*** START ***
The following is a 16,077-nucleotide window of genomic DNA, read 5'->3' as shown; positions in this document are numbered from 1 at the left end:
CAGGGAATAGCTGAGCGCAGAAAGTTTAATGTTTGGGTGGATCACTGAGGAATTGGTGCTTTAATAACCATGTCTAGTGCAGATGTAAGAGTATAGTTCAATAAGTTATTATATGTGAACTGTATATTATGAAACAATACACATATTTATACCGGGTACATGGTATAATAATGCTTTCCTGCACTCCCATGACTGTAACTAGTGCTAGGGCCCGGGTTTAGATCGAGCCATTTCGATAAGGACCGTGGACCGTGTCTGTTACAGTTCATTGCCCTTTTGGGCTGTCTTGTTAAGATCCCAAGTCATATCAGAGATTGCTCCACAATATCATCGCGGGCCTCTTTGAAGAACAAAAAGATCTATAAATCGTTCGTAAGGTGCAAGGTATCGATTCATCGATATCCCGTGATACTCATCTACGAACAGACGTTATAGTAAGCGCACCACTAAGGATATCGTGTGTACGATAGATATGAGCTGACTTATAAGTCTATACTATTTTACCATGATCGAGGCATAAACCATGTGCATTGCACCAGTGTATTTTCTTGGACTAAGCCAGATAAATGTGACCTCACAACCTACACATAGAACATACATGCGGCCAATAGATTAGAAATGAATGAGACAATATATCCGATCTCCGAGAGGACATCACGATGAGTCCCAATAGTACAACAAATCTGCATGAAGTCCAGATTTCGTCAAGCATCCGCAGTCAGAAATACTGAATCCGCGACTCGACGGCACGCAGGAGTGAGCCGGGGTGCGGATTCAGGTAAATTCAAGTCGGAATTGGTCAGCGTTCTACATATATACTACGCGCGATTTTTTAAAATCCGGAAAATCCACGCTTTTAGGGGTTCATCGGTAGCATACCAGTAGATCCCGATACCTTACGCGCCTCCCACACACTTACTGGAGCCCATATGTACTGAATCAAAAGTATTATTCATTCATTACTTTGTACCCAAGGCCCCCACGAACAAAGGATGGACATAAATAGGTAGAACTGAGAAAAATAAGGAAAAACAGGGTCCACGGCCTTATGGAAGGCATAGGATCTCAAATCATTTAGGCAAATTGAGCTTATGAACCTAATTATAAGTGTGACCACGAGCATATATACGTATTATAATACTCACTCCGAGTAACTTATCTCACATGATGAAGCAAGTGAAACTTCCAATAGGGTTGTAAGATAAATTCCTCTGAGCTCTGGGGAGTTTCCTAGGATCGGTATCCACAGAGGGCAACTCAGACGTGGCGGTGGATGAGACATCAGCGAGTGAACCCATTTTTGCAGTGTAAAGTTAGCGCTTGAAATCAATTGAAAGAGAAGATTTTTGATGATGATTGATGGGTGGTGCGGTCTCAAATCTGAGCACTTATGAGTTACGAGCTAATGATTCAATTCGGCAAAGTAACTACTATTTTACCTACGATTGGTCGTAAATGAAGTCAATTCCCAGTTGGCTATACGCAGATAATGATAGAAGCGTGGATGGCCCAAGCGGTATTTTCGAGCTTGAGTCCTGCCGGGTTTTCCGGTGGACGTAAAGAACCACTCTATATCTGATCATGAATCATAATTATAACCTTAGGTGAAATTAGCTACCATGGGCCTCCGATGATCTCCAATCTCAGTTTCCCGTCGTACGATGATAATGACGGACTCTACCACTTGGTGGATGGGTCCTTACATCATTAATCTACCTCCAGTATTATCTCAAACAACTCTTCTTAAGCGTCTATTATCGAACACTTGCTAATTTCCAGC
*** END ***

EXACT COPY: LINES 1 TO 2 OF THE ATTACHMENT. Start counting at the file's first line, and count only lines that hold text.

The following is a 16,077-nucleotide window of genomic DNA, read 5'->3' as shown; positions in this document are numbered from 1 at the left end:
CAGGGAATAGCTGAGCGCAGAAAGTTTAATGTTTGGGTGGATCACTGAGGAATTGGTGCTTTAATAACCATGTCTAGTGCAGATGTAAGAGTATAGTTCAATAAGTTATTATATGTGAACTGTATATTATGAAACAATACACATATTTATACCGGGTACATGGTATAATAATGCTTTCCTGCACTCCCATGACTGTAACTAGTGCTAGGGCCCGGGTTTAGATCGAGCCATTTCGATAAGGACCGTGGACCGTGTCTGTTACAGTTCATTGCCCTTTTGGGCTGTCTTGTTAAGATCCCAAGTCATATCAGAGATTGCTCCACAATATCATCGCGGGCCTCTTTGAAGAACAAAAAGATCTATAAATCGTTCGTAAGGTGCAAGGTATCGATTCATCGATATCCCGTGATACTCATCTACGAACAGACGTTATAGTAAGCGCACCACTAAGGATATCGTGTGTACGATAGATATGAGCTGACTTATAAGTCTATACTATTTTACCATGATCGAGGCATAAACCATGTGCATTGCACCAGTGTATTTTCTTGGACTAAGCCAGATAAATGTGACCTCACAACCTACACATAGAACATACATGCGGCCAATAGATTAGAAATGAATGAGACAATATATCCGATCTCCGAGAGGACATCACGATGAGTCCCAATAGTACAACAAATCTGCATGAAGTCCAGATTTCGTCAAGCATCCGCAGTCAGAAATACTGAATCCGCGACTCGACGGCACGCAGGAGTGAGCCGGGGTGCGGATTCAGGTAAATTCAAGTCGGAATTGGTCAGCGTTCTACATATATACTACGCGCGATTTTTTAAAATCCGGAAAATCCACGCTTTTAGGGGTTCATCGGTAGCATACCAGTAGATCCCGATACCTTACGCGCCTCCCACACACTTACTGGAGCCCATATGTACTGAATCAAAAGTATTATTCATTCATTACTTTGTACCCAAGGCCCCCACGAACAAAGGATGGACATAAATAGGTAGAACTGAGAAAAATAAGGAAAAACAGGGTCCACGGCCTTATGGAAGGCATAGGATCTCAAATCATTTAGGCAAATTGAGCTTATGAACCTAATTATAAGTGTGACCACGAGCATATATACGTATTATAATACTCACTCCGAGTAACTTATCTCACATGATGAAGCAAGTGAAACTTCCAATAGGGTTGTAAGATAAATTCCTCTGAGCTCTGGGGAGTTTCCTAGGATCGGTATCCACAGAGGGCAACTCAGACGTGGCGGTGGATGAGACATCAGCGAGTGAACCCATTTTTGCAGTGTAAAGTTAGCGCTTGAAATCAATTGAAAGAGAAGATTTTTGATGATGATTGATGGGTGGTGCGGTCTCAAATCTGAGCACTTATGAGTTACGAGCTAATGATTCAATTCGGCAAAGTAACTACTATTTTACCTACGATTGGTCGTAAATGAAGTCAATTCCCAGTTGGCTATACGCAGATAATGATAGAAGCGTGGATGGCCCAAGCGGTATTTTCGAGCTTGAGTCCTGCCGGGTTTTCCGGTGGACGTAAAGAACCACTCTATATCTGATCATGAATCATAATTATAACCTTAGGTGAAATTAGCTACCATGGGCCTCCGATGATCTCCAATCTCAGTTTCCCGTCGTACGATGATAATGACGGACTCTACCACTTGGTGGATGGGTCCTTACATCATTAATCTACCTCCAGTATTATCTCAAACAACTCTTCTTAAGCGTCTATTATCGAACACTTGCTAATTTCCAGC